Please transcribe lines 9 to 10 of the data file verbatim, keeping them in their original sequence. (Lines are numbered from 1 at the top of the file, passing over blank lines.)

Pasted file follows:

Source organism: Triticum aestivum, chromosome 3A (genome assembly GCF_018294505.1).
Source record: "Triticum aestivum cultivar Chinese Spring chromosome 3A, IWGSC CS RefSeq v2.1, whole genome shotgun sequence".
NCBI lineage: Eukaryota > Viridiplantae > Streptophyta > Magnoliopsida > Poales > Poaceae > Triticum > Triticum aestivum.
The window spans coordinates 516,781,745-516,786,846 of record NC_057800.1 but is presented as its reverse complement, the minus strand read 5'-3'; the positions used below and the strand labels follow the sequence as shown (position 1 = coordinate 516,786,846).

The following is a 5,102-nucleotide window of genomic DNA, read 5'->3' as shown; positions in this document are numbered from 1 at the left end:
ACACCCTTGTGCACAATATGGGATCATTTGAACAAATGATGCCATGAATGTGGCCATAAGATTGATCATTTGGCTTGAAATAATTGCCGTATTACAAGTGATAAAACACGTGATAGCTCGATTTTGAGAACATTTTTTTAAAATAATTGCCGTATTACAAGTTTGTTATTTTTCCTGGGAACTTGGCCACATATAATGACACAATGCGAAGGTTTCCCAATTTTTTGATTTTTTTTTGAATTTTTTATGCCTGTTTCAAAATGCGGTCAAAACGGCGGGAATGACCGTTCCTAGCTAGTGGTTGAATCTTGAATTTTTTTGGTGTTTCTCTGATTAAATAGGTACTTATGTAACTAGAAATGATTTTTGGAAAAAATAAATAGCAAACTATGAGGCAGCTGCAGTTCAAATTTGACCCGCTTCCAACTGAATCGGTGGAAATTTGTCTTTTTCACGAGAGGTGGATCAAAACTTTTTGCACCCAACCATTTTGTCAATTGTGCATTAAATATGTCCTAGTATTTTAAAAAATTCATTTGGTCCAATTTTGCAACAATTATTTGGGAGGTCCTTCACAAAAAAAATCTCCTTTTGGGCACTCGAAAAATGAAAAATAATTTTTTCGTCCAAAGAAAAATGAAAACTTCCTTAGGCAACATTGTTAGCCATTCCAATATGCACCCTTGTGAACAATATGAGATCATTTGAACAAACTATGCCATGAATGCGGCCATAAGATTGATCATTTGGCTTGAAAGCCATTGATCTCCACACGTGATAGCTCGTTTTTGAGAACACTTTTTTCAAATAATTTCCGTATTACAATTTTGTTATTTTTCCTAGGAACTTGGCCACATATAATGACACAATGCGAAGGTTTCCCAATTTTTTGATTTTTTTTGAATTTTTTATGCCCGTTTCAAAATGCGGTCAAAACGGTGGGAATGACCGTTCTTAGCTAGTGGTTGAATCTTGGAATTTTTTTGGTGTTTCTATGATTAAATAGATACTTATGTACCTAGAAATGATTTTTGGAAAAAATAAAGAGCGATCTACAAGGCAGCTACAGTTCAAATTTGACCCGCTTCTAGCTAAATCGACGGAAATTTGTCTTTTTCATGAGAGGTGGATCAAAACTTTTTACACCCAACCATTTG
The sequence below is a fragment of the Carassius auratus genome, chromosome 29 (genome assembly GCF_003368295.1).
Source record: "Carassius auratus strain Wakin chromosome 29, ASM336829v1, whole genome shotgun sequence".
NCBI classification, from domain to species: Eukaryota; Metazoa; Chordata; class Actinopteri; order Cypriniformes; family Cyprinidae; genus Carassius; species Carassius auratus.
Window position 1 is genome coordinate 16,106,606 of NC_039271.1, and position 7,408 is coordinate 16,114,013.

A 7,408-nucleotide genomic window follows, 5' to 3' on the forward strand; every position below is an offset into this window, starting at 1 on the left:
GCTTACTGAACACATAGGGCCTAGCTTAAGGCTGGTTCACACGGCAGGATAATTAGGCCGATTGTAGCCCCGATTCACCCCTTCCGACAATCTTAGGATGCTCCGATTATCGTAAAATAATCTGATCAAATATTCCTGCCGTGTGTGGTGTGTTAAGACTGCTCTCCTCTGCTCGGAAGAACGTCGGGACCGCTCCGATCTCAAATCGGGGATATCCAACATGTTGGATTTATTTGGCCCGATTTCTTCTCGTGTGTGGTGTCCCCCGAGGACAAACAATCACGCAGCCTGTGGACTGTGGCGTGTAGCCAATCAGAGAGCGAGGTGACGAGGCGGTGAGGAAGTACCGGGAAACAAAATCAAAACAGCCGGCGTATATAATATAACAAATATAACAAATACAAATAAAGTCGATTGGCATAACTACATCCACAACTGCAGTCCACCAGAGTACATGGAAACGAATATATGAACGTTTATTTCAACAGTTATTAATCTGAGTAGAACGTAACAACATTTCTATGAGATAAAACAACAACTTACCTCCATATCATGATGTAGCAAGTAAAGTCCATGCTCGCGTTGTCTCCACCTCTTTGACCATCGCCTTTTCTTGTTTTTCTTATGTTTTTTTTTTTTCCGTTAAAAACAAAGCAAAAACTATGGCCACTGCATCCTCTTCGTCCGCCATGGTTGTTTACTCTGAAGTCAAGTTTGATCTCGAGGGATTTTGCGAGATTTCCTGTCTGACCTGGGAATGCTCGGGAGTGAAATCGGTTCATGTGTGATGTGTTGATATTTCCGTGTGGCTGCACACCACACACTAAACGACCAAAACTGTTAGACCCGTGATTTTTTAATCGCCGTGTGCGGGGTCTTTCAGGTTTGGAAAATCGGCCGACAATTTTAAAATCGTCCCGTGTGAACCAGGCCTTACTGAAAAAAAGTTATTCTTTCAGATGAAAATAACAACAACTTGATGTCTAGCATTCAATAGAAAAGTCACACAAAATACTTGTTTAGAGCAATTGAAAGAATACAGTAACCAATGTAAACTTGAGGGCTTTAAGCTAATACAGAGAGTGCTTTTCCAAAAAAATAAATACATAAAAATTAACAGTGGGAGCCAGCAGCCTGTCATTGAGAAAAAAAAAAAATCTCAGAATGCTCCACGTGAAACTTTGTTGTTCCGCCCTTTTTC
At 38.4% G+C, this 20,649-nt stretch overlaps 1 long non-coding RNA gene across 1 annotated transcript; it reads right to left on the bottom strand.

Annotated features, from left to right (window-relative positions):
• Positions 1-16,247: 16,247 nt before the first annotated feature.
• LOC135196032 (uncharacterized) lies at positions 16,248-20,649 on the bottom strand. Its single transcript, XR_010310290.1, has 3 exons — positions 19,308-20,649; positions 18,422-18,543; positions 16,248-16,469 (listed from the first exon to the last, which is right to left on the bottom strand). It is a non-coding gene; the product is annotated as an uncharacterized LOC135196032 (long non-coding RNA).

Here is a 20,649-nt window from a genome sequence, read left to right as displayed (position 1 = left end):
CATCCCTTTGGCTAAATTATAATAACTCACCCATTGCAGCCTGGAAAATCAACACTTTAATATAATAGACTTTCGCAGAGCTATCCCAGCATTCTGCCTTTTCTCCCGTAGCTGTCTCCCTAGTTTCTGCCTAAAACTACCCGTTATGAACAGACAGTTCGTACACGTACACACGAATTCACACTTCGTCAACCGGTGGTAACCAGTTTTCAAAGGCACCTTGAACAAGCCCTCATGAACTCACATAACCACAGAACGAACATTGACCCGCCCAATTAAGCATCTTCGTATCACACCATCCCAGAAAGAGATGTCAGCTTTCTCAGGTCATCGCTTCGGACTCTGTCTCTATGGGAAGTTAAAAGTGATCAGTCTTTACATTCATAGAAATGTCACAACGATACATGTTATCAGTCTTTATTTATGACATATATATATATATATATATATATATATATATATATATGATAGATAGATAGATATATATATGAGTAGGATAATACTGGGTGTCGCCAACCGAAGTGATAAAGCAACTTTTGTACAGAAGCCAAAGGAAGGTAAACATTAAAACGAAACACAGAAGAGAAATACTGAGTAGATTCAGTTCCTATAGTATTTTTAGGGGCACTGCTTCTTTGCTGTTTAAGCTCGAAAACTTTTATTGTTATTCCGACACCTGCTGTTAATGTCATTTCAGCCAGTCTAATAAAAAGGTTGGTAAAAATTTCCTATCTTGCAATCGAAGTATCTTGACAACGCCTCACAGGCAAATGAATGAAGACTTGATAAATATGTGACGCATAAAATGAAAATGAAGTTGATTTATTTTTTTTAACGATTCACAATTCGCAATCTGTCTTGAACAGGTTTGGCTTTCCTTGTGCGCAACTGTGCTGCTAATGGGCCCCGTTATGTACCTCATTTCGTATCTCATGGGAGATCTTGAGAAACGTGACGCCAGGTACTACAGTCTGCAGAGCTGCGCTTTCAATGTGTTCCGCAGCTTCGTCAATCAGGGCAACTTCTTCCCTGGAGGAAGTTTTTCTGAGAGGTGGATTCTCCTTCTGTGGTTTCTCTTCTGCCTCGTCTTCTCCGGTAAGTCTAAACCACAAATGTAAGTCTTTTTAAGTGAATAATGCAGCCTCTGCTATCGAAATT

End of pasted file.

NCBI classification, from domain to species: Eukaryota; Metazoa; Chordata; class Actinopteri; order Cypriniformes; family Cyprinidae; genus Carassius; species Carassius auratus.
Window position 1 is genome coordinate 16,106,606 of NC_039271.1, and position 7,408 is coordinate 16,114,013.